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1. What are the dimensions of health identified by the World Health Organization? The dimensions of health identified by the World Health Organization is defined as a state of complete physical, mental, and social well being. 2. What is wellness? What are the dimensions of wellness? How is wellness conceptualized as a continuum? Wellness is the process of adopting patterns of behavior that can lead to improved health and heightened life satisfaction. The dimensions of wellness are physical, emotional, intellectual, spirituals interpersonal or social, and environmental.

Wellness is conceptualized as a continuum; one end of the continuum represents extreme illness and premature death, and the other represents wellness and optimal health. 3. What is the difference between the listed cause of death and the “actual cause” of death? The difference in listed caused of death and actual cause of death is that listed cause of death the conditions that killed the person such as heart attack or stroke and actual causes of death are the underlying factors of death such as obesity.

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4. What is meant by the social determinants of health? By saying social determinants of health, it means the societal conditions that affect health and can potentially be altered by social and health policies and programs. 5. Explain the ecological model of health and wellness. The ecological model of health and wellness focuses on the complex interactions among individual behaviors; environmental factors; and genetic, or hereditary factors. 6. Give some examples of actions that fall into the category of community health.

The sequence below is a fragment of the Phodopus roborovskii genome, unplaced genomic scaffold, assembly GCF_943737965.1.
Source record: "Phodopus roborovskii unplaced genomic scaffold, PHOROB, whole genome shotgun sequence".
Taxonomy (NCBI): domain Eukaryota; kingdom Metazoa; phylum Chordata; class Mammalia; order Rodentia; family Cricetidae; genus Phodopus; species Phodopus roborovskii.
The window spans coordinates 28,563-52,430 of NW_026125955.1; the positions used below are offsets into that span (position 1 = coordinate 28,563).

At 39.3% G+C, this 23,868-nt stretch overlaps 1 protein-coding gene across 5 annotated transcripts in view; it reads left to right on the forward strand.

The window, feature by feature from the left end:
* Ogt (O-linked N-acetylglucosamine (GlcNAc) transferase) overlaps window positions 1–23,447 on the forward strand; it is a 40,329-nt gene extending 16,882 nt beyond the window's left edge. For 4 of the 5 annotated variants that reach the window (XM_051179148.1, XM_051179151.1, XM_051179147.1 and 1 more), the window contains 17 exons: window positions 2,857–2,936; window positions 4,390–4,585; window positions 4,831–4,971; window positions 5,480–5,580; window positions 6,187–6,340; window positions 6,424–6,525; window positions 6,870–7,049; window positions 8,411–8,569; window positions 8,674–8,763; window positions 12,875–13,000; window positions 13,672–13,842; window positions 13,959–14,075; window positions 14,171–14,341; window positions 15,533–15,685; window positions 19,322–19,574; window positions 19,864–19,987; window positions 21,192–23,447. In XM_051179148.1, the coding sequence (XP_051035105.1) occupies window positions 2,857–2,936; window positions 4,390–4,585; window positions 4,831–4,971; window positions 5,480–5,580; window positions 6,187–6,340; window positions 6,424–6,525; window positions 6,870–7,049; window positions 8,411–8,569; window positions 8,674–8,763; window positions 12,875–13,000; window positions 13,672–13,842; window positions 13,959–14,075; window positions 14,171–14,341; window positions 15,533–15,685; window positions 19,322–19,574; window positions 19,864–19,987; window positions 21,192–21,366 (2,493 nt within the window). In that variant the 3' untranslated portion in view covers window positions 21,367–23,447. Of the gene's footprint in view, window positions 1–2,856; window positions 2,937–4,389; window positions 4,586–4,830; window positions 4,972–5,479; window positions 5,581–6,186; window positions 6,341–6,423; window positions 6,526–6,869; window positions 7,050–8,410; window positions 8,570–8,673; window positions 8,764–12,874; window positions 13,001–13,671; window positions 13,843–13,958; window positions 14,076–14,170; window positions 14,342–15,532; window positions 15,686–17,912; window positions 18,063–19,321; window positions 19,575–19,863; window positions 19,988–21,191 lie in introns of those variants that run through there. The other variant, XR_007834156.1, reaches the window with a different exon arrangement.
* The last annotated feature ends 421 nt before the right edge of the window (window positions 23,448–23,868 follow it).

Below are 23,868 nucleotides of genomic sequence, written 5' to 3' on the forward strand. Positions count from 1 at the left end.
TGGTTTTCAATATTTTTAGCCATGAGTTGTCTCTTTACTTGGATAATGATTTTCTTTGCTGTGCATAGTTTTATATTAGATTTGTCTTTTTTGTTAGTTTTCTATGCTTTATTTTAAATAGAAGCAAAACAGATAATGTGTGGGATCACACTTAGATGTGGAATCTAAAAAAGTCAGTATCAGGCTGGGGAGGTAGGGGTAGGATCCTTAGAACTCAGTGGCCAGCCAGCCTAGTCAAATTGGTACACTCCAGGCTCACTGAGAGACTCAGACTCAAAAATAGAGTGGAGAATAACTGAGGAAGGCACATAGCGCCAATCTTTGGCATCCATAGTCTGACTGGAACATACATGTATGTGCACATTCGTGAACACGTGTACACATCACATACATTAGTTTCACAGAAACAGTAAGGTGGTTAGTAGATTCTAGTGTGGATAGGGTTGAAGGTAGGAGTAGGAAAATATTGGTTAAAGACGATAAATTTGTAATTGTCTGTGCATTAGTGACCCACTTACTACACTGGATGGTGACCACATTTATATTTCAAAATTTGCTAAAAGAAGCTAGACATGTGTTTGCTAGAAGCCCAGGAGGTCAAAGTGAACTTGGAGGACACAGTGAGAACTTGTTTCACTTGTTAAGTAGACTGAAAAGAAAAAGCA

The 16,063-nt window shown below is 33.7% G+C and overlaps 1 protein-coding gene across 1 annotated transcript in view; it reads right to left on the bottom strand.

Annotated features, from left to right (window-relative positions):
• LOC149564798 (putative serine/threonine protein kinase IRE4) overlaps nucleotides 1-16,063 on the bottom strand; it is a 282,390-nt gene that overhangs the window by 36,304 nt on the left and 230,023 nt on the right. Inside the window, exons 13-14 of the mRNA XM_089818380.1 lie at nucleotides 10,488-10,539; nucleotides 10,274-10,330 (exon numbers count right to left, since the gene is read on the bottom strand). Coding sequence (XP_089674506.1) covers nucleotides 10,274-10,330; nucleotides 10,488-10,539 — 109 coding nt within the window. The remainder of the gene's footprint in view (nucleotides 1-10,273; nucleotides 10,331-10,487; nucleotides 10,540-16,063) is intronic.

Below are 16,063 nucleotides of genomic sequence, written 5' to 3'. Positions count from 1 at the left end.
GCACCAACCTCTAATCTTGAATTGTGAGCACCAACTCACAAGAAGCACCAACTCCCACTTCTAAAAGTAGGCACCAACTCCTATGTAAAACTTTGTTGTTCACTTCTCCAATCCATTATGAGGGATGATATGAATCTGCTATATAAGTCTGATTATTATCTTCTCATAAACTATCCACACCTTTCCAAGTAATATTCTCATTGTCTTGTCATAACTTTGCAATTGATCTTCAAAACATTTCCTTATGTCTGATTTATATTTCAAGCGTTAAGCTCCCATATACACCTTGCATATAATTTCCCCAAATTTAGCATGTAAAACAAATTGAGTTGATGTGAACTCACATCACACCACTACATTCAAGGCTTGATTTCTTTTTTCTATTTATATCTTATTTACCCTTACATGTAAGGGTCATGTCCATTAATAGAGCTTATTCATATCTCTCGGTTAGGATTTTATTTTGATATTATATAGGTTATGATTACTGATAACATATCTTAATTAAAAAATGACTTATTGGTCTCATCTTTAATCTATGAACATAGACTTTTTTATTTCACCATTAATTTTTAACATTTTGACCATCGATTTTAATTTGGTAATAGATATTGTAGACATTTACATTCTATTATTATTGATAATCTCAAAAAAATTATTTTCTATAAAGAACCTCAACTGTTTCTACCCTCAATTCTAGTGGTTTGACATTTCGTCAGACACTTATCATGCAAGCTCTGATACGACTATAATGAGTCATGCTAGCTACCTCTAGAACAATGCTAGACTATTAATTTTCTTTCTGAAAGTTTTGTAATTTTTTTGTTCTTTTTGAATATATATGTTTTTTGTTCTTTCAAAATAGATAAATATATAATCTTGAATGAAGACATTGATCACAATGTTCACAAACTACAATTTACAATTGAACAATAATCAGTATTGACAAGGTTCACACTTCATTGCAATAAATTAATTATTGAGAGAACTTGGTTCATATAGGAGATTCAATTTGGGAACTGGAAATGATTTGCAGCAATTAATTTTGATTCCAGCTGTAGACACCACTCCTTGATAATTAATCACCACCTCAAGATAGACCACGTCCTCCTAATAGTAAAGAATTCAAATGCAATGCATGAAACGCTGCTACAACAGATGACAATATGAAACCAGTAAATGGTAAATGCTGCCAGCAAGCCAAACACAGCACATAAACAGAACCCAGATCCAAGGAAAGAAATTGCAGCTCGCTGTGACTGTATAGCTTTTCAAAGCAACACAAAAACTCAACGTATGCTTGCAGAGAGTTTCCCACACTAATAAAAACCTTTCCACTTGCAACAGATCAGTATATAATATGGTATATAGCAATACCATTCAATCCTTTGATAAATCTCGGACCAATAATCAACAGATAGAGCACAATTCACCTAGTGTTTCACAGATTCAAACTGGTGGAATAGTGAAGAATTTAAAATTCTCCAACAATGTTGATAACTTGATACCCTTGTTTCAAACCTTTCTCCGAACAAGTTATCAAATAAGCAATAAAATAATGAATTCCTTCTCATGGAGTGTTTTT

One example of community health is a community may decide to create bike lanes on public streets to protect cyclists, encourage people to be more physically active, and cut down on traffic and air pollution. Another example is a community may support the creation of health clinic within its boundaries, or it may require builders to include green space or parks in their construction plans. 7. How is public health defined? What are some examples of public health issues? Public health is the study and practice of health promotion and disease prevention at the population level.

Some examples off public health issues are preventing epidemics, promoting healthy behaviors, and preventing injuries. 8. What is the difference between disease prevention and health promotion? The difference between disease prevention and health promotion is that disease prevention is public health related actions designed to ward off or protect against specific diseases, and health promotion is a public health related actions designed to maintain a current healthy state or advance to a more desirable state. 9. What are the main racial/ethnic groups that make up the American population?

The main racial/ethic groups that make up the American population are African Americans, Hispanic Americans, Native Americans, Asian Americans, and Pacific Islanders. 10. What is the difference between ethnicity and race? The difference between ethnicity and race is that ethnicity is the sense of identity an individual draws from a common ancestry and or a common national, religious, tribal, language, and cultural origin, and race is the term used in the social sciences to describe ethnic groups based on physical characteristics 11.

What theories have been proposed to explain the mechanisms by which social determinants impact health? The theories that have been proposed to explain the mechanisms by which social determinants impact health is the risk exposure theory and the resource deprivation theory. 12. What are the two broad goals of Healthy People 2010? The two broad goals of Healthy People 2010 is to help individuals of all ages increase life expectancy and improve their quality of life and eliminate health disparities among different segments of the population.